If you’re eating trans fats, then stop; if you’re eating saturated fats—which come from meat, butter and lard—then eat less, and add more unsaturated fats to your diet, say researchers from Harvard T H Chan School of Public Health.
For every extra 2 per cent of trans fats we eat, we increase our risk of a premature death by 16 per cent, they estimate, while eating a diet rich in unsaturated fats will increase our chances of living longer by 19 per cent.
With all the contradictory health advice about good and bad fats, the researchers say their advice is about as definitive as we can get.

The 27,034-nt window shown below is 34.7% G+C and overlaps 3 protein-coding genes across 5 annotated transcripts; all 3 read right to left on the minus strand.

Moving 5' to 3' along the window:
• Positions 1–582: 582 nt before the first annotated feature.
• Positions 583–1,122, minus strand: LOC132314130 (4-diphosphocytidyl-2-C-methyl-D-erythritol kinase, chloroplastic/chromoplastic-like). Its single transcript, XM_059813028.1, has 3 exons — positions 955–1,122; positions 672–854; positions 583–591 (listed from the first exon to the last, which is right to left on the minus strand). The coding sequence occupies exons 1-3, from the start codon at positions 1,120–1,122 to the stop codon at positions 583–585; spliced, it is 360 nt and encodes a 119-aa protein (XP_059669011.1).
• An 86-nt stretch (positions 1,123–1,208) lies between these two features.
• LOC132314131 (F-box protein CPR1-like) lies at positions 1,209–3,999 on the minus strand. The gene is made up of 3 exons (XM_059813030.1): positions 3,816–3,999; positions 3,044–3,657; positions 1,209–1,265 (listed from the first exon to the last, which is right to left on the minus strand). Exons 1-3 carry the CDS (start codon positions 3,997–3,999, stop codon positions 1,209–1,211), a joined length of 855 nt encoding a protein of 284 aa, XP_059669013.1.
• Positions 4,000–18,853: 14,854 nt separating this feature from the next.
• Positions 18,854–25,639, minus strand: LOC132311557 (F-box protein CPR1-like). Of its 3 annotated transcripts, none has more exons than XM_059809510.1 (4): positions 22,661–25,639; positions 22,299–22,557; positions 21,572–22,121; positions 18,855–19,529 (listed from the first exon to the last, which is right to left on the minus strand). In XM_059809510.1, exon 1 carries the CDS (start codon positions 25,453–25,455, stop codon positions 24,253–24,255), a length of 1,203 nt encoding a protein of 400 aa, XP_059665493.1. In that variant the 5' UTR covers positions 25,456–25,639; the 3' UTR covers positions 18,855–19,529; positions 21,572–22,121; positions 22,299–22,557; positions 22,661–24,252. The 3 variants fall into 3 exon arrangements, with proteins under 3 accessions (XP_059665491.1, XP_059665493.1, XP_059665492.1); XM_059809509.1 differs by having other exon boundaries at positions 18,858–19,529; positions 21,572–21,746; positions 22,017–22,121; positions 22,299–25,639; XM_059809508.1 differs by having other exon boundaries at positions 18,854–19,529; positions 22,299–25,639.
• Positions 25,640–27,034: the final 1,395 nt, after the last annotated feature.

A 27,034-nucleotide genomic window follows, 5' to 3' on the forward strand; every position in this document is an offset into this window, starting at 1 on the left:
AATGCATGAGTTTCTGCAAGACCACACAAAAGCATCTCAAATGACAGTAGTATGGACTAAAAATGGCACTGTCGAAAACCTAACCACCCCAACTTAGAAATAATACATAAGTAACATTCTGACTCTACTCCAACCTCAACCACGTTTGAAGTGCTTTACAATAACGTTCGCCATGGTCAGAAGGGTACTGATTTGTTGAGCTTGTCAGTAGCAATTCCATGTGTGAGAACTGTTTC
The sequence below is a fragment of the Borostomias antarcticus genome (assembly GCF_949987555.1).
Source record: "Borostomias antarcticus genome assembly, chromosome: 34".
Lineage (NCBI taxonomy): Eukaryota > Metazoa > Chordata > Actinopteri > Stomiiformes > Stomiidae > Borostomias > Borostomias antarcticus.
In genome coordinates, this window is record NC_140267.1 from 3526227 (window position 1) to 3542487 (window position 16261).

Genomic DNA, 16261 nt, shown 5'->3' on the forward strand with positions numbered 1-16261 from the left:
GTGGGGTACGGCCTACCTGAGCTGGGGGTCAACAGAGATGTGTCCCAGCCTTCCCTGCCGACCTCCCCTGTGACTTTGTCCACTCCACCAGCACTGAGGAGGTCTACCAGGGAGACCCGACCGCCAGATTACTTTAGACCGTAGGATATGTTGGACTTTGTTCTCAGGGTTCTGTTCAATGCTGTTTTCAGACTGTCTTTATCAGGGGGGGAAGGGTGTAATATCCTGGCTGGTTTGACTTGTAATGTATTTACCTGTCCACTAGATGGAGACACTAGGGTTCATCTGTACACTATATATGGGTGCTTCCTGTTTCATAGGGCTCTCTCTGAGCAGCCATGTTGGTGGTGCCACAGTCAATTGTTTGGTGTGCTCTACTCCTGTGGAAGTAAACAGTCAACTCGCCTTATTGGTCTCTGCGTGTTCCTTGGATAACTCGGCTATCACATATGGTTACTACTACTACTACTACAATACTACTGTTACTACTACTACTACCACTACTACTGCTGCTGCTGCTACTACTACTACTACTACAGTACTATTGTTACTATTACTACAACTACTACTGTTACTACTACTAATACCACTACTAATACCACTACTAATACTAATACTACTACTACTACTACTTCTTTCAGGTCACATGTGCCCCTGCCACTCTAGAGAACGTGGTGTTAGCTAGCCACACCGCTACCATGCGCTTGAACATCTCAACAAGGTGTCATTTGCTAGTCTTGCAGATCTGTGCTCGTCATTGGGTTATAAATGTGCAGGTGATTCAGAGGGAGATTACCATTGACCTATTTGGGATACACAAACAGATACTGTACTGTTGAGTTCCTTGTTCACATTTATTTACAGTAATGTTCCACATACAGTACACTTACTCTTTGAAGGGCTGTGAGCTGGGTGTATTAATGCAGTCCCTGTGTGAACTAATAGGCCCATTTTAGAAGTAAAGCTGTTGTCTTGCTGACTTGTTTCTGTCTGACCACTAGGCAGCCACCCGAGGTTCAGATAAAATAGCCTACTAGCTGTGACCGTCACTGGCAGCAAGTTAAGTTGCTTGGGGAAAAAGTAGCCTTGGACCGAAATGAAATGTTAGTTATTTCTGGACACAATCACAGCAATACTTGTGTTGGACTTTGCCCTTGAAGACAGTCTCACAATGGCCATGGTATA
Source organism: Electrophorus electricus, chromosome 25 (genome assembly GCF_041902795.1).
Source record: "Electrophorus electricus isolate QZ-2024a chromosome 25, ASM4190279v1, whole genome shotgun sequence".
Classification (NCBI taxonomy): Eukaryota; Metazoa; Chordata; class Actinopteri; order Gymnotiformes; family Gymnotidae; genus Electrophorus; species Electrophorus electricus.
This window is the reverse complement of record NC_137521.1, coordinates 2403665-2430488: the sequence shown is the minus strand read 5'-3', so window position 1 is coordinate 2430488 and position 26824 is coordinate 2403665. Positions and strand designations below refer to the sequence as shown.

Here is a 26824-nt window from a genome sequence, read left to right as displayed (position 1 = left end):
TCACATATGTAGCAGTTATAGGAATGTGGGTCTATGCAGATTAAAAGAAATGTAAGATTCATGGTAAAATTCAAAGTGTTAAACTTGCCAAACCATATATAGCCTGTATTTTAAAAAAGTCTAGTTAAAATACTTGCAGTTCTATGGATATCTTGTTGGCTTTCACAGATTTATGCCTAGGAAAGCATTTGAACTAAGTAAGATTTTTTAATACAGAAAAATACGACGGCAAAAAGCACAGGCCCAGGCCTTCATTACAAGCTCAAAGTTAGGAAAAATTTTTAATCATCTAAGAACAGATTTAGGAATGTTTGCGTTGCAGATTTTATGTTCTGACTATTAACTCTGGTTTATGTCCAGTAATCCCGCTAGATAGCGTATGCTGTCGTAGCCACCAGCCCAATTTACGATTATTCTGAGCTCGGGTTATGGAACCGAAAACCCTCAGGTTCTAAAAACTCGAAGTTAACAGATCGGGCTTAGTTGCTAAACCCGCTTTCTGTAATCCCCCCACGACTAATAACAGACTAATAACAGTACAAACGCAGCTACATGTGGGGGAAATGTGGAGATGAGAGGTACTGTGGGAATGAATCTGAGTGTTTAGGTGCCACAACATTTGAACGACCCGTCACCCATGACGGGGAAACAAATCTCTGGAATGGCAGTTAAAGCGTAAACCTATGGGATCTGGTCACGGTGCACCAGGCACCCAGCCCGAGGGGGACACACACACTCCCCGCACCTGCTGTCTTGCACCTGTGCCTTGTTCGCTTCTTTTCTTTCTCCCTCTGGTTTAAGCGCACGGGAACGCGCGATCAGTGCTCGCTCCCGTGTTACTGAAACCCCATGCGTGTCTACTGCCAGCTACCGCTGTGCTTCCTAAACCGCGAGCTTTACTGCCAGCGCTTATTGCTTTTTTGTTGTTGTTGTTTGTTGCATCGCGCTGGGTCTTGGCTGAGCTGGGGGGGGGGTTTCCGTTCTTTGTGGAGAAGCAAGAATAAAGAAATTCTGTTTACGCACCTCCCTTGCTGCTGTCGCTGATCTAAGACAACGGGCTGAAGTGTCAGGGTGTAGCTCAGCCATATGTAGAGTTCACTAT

They tracked the health and diet of 126,233 health professionals, who completed a survey every two to four years for 32 years. During the study, 33,304 participants died, and their diets—and the type of fats they ate—were compared to those who were still living.
Although the trans fats were the deadliest, saturated fats also had an impact on longevity; for every additional five per cent of fats people ate, their mortality risk increased by 8 per cent. Switching from saturated fats to carbohydrates had a minimal positive impact on health, and replacing all fats with carbohydrates ‘modestly’ increased the mortality risk, mainly because carbohydrates in the US are high in refined starch and sugar, the researchers said.